I imagine one of the reasons people cling to their hates so stubbornly is because they sense, once hate is gone, they will be forced to deal with pain.
— James A. Baldwin
Anger is a catalyst. Holding on to it will make us exhausted and sick. Internalizing anger will take away our joy and spirit; externalizing anger will make us less effective in our attempts to create change and forge connection. It’s an emotion that we need to transform into something life-giving: courage, love, change, compassion, justice. Or sometimes anger can mask a far more difficult emotion like grief, regret, or shame, and we need to use it to dig into what we’re really feeling. Either way, anger is a powerful catalyst but a life-sucking companion.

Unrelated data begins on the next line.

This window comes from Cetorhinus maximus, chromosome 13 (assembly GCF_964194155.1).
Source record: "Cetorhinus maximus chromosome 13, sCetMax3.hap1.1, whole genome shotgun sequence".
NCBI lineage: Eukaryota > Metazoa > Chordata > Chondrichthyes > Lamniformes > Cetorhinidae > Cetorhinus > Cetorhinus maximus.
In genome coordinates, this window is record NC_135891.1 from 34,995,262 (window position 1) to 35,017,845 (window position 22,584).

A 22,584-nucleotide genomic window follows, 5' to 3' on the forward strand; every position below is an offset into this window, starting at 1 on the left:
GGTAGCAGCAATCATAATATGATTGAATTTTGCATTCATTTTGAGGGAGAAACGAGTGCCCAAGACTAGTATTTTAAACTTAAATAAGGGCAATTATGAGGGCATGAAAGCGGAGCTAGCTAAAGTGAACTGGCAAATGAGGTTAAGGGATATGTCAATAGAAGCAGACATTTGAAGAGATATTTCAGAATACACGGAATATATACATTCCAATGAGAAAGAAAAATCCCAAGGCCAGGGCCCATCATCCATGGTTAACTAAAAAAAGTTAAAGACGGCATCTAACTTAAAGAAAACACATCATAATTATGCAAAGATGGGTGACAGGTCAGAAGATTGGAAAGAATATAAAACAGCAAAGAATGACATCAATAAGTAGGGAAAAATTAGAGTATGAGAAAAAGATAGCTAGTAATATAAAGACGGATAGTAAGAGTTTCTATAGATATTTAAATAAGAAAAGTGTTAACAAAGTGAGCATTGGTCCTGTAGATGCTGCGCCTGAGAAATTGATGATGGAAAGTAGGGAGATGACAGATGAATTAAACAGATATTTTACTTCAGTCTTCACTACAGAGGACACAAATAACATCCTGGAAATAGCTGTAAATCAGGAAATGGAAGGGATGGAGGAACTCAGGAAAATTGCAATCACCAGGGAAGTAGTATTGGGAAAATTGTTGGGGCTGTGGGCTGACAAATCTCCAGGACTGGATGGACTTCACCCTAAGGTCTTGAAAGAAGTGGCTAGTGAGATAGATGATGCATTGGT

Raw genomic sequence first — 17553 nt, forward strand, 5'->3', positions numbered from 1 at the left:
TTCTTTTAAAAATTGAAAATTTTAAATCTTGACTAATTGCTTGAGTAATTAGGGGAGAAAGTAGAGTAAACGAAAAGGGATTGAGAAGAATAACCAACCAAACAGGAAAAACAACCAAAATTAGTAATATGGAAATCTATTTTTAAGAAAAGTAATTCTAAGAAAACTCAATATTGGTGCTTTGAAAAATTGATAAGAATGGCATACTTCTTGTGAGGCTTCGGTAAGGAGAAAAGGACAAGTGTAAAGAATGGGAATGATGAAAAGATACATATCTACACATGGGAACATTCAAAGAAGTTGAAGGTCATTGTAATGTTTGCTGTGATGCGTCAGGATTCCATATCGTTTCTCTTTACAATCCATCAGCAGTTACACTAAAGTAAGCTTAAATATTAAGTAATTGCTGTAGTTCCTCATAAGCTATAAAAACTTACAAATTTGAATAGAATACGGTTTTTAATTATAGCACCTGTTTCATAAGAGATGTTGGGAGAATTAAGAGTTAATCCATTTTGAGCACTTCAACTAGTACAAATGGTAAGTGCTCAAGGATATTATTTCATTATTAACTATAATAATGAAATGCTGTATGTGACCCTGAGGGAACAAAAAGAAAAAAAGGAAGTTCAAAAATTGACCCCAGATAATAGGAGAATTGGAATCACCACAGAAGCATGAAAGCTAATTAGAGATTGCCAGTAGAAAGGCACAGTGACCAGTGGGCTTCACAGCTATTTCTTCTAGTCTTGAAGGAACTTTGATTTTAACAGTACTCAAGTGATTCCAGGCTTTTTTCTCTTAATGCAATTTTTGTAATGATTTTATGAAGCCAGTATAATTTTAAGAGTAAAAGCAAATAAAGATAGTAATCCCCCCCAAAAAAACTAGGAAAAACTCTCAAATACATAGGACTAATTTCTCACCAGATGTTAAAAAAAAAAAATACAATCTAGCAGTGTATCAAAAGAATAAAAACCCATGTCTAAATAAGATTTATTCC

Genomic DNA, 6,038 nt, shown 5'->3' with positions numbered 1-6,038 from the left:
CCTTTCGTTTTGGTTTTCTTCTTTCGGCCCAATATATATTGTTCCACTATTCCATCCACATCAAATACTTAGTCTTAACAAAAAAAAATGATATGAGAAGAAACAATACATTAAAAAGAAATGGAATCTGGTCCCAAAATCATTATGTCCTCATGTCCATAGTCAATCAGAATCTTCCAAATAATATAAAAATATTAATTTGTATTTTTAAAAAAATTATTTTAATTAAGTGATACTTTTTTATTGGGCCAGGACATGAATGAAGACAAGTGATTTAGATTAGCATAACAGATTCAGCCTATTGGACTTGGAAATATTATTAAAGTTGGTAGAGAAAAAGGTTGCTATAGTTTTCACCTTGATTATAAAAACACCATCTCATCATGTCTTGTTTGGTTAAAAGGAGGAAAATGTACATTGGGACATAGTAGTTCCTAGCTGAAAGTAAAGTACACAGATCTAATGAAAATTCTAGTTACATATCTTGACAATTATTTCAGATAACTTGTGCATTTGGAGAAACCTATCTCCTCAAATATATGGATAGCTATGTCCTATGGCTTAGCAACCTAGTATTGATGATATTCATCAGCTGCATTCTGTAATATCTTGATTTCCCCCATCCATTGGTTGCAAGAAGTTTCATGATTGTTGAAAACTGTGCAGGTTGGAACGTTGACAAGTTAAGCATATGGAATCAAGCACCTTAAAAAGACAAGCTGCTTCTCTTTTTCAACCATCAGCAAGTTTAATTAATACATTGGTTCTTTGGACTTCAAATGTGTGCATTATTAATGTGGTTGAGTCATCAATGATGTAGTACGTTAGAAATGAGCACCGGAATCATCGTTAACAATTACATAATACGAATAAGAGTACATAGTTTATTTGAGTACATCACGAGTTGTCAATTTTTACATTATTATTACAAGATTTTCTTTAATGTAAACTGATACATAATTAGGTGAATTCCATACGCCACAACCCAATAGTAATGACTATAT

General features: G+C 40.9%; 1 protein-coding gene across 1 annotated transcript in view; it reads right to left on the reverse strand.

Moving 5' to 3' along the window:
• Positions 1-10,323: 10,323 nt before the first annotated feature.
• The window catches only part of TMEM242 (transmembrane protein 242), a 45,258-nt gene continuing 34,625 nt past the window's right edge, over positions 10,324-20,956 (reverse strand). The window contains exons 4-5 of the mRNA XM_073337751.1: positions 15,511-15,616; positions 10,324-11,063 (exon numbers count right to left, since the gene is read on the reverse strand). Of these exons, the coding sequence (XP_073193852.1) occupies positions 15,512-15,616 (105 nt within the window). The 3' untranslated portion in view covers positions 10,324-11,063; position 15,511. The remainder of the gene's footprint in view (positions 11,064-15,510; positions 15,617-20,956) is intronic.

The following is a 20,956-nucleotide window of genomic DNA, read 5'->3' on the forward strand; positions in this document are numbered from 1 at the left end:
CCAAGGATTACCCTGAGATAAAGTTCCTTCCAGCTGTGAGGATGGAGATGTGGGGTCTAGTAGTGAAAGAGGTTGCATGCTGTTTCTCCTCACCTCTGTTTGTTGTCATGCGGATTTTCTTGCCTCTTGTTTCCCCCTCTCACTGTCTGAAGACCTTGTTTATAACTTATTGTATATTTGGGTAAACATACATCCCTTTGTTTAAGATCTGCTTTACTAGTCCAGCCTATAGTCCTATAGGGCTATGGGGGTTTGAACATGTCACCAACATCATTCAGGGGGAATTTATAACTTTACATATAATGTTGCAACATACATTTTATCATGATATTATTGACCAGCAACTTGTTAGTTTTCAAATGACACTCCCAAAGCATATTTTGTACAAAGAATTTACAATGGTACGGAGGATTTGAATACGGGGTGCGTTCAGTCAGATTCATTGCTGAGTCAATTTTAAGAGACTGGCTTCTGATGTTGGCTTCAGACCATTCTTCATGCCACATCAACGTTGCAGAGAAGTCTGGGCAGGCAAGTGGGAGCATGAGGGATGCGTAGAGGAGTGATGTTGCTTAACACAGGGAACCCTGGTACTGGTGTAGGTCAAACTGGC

I can’t think of a more powerful example than the sentence, “You will not have my hate.” In November 2015, Antoine Leiris’s wife, Hélène, was killed by terrorists at the Bataclan theater in Paris along with eighty-eight other people. Two days after the attacks, in an open letter to his wife’s killers posted on Facebook, Leiris wrote: Continue reading “You Will Not Have My Hate …”
Empathy is connection … Empathy is connecting with the emotion that someone is experiencing, not the event or the circumstance. …
… Empathy is a strange and powerful thing. There is no script. There is no right way or wrong way to do it. It’s simply listening, holding space, withholding judgment, emotionally connecting and communicating that incredibly healing message of ‘You’re not alone.’
— Brené Brown from Daring Greatly